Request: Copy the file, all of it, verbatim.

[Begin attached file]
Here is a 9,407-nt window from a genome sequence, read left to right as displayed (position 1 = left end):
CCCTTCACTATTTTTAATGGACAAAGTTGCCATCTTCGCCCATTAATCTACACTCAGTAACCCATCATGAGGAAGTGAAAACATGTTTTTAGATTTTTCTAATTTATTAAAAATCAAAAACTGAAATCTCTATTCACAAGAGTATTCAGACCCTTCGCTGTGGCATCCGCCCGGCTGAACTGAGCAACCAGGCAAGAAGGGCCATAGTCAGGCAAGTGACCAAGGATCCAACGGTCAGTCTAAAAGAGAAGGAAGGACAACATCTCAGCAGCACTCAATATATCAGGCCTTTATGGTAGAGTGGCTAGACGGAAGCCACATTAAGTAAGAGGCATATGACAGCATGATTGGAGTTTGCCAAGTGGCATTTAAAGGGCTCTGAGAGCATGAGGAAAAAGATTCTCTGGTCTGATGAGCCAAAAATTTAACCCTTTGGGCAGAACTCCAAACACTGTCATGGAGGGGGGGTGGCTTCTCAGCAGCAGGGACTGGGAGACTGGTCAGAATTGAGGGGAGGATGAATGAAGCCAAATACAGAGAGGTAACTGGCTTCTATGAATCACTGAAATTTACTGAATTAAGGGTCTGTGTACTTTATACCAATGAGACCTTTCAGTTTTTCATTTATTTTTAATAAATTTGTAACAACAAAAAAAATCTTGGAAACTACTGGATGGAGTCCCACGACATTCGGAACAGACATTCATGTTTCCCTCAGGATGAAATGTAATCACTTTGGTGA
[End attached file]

Here is a 9,407-nt window from a genome sequence, read left to right as displayed (position 1 = left end):
CCCTTCACTATTTTTAATGGACAAAGTTGCCATCTTCGCCCATTAATCTACACTCAGTAACCCATCATGAGGAAGTGAAAACATGTTTTTAGATTTTTCTAATTTATTAAAAATCAAAAACTGAAATCTCTATTCACAAGAGTATTCAGACCCTTCGCTGTGGCATCCGCCCGGCTGAACTGAGCAACCAGGCAAGAAGGGCCATAGTCAGGCAAGTGACCAAGGATCCAACGGTCAGTCTAAAAGAGAAGGAAGGACAACATCTCAGCAGCACTCAATATATCAGGCCTTTATGGTAGAGTGGCTAGACGGAAGCCACATTAAGTAAGAGGCATATGACAGCATGATTGGAGTTTGCCAAGTGGCATTTAAAGGGCTCTGAGAGCATGAGGAAAAAGATTCTCTGGTCTGATGAGCCAAAAATTTAACCCTTTGGGCAGAACTCCAAACACTGTCATGGAGGGGGGGTGGCTTCTCAGCAGCAGGGACTGGGAGACTGGTCAGAATTGAGGGGAGGATGAATGAAGCCAAATACAGAGAGGTAACTGGCTTCTATGAATCACTGAAATTTACTGAATTAAGGGTCTGTGTACTTTATACCAATGAGACCTTTCAGTTTTTCATTTATTTTTAATAAATTTGTAACAACAAAAAAAATCTTGGAAACTACTGGATGGAGTCCCACGACATTCGGAACAGACATTCATGTTTCCCTCAGGATGAAATGTAATCACTTTGGTGA